Illuminating Effects of Poor Lighting At Work
Uncomfortable, unproductive, unhealthy, low morale and high turnover are some of the effects plaguing modern day building occupants. Improper lighting is one of the culprits in creating a less than stellar experience within offices, schools, hospitals and industrial spaces.
Unfortunately, the impact of lighting on productivity hurts the bottom line for these institutions. This may be demonstrated in missed deadlines, fewer widgets, lower test scores, or lower quality of patient care.
Properly designed lighting is essential for a productive, happy building occupant, said National Council on Qualification for the Lighting Professions (NCQLP) Lighting Certified (LC) engineer David Kluskens.
“Without aesthetically pleasing, correctly tuned and properly designed lighting, building occupants can be faced with eye strain, headaches, and difficulty accurately completing work,” he said. “It is hard for them to catch details, and pay attention when the lighting in their workplace isn’t designed to provide the proper workspace illumination.”
Lighting has a significant impact, usually more than most realize, on how well a workplace is operating. With modern solutions and advancing technologies, lighting is now energy efficient and can save on energy costs while enhancing the workplace and boosting a business’s bottom line.
LED technologies and controls can be implemented to give users the best possible light with the most control for the space.
When designing a lighting layout, it is important for engineers to understand the recommended guidelines for illumination and to listen to the users of the space to understand any unique needs that may exist. Users should, in turn, be transparent about how the space is used, who uses it, and when it is occupied most often. This allows lighting experts to create the environment building occupants desire and need in order to be most effective.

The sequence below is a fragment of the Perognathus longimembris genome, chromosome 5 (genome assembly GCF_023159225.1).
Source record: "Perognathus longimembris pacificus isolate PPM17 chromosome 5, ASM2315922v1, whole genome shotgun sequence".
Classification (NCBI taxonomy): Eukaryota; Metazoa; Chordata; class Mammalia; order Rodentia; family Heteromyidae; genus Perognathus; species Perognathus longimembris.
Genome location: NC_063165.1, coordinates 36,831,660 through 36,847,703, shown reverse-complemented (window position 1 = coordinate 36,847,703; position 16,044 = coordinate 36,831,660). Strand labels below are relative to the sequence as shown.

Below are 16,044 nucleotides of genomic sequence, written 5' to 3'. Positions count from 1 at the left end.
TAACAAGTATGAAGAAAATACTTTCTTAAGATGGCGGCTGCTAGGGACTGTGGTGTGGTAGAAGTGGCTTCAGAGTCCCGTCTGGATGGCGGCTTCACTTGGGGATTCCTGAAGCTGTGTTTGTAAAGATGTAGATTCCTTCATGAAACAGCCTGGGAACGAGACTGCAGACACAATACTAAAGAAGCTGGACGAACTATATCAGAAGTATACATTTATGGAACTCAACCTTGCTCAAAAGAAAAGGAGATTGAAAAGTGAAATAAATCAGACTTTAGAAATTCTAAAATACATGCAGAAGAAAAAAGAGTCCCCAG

Daylighting, the use of natural light, can be designed to augment the lighting system and provide the opportunity to turn off lighting systems when a certain amount of daylight is present. Daylighting is important to stopping daytime dysfunction, said Ivy Cheung, a Neuroscience doctoral candidate at Northwestern University. Cheung studied the detrimental impact of working in a windowless environment during the study called “Impact of Workplace Daylight Exposure on Sleep, Physical Activity, and Quality of Life.” Cheung and fellow Northwestern researchers concluded that there is a strong relationship between workplace daylight exposure and office workers’ sleep, activity, and quality of life.
“The extent to which daylight exposure impacts office workers is remarkable,” said Cheung. “Day-shift office workers’ quality of life and sleep may be improved via emphasis on light exposure and lighting levels in current offices as well as in the design of future offices.”
Another way workplace environment can be improved is through window tinting. Tint allows daylight to come in while preventing glare on screens, hot spots near windows, privacy and security concerns as well as harmful UVA and UVB rays that cause skin cancer.
Whether it’s a brand new lighting design, controls, daylighting or window tint, there are ways leaders of private and public workforces can improve productivity, morale, health, and turnover. So flip the switch, illuminate facilities and improve the lives of your building occupants.